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South Jordan Journal

Fine-dining restaurant in South Jordan adjusts to COVID-19

Apr 29, 2020 11:49AM ● By Libby Allnatt

Local eating establishments have had to adjust to offering no eat-in service, including fine-dining restaurant The Wild Rose. “You really have to re-do the model quickly,” said owner Valerie Rose. (Libby Allnatt/City Journals)

Libby Allnatt | [email protected]

As Utahns adjust to social distancing guidelines, local restaurants of South Jordan are adapting as well, including a fine-dining establishment that transitioned to all take-out.

“It’s been an evolving kind of process,” said Valerie Rose, owner of The Wild Rose in The District, of the transition.

She said not having patrons in the restaurant has been one of the biggest challenges of not having dine-in service.

“We miss them. We miss the energy,” she said.

She said The Wild Rose, which has been open since 2010, has mostly been getting regular customers for take-out. Changes to operations include online ordering, fewer open hours (the restaurant is open for takeout from 5 to 8 p.m.), and new menu items, including a French dip sandwich that Rose said has been a popular dish that they plan to keep on the menu.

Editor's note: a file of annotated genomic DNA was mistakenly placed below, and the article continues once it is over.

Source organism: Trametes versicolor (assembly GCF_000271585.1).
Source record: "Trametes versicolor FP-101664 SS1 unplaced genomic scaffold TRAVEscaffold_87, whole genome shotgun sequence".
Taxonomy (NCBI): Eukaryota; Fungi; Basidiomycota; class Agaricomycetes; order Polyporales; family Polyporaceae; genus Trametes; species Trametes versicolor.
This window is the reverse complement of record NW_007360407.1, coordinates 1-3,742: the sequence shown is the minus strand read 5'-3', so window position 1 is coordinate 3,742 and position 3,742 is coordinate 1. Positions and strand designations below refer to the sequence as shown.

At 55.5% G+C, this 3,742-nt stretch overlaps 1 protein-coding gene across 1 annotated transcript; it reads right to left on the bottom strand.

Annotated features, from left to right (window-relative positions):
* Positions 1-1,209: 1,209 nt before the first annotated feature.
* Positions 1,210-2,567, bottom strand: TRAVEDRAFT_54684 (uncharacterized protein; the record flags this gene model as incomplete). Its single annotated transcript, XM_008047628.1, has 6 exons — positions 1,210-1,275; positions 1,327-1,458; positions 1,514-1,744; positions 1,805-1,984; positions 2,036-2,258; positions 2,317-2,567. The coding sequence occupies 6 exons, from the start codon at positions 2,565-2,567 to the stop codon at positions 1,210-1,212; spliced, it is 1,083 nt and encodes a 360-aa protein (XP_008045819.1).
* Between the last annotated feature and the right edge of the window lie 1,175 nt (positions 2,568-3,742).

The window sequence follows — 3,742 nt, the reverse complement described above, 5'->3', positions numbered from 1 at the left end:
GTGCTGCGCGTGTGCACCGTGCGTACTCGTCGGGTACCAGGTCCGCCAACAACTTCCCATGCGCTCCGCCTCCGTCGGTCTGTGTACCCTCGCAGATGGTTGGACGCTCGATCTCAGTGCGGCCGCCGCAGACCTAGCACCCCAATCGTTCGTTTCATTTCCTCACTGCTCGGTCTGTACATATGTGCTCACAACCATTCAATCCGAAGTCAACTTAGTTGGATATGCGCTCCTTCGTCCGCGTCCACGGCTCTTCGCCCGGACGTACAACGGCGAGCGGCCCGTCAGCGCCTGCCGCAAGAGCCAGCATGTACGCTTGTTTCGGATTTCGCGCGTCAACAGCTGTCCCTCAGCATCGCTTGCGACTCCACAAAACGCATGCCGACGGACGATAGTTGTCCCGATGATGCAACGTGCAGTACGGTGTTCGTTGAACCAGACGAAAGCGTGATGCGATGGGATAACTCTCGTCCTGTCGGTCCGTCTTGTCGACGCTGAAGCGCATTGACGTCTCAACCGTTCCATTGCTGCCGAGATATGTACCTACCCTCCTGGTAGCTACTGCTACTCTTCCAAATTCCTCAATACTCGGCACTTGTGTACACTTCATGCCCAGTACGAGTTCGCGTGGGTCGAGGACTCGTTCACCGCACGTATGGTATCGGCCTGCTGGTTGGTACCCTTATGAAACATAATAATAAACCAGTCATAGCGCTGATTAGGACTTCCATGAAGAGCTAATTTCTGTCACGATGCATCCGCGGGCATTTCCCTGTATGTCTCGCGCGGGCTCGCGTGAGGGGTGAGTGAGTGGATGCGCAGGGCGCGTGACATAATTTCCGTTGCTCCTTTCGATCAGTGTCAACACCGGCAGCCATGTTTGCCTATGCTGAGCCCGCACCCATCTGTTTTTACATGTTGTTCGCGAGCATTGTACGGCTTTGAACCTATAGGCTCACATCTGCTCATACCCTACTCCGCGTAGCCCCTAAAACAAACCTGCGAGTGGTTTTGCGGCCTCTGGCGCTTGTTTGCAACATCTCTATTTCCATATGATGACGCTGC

The restaurant was initially open for take-out for lunch as well, but Rose said those hours were quiet.

“It became clear pretty quickly that wasn’t going to sustain things very well as far as the traffic during the day,” she said. “I think that was more to do with so many businesses closing and working remotely. I just don’t think people were out.”

In March, restaurants and bars in the state were ordered to suspend all dine-in service in order to help slow the spread of COVID-19.

A website called Curbside Utah has also emerged to help Utahns find eating establishments that are open by location. In addition, residents can check the website or social media pages for many of their favorite restaurants to get more information on their procedures and ordering options.

Rose said it’s important for residents to support local businesses during these uncertain times.

“The main reason is if we don’t get the support right now, a lot of [restaurants] won’t be here when this is over,” she said. “And that’s really what it comes down to.”

She said local restaurants often operate on slim budgets and lack the financial backing of a larger chain. Businesses also need to be able to support their employees, she said.

“We are trying really hard to keep our staff because we’re going to need them when we come back,” she said. “We need to be able to support them through this, so we have a start when we are able to open back up.”

She said The Wild Rose used to have three to five people working in the kitchen, while now they have one or two.

Purchasing food via take-out, curbside service and drive-thrus are all ways that residents can follow social distancing guidelines while still supporting businesses.

“We really do have a great community around here,” Rose said. “People are so supportive.”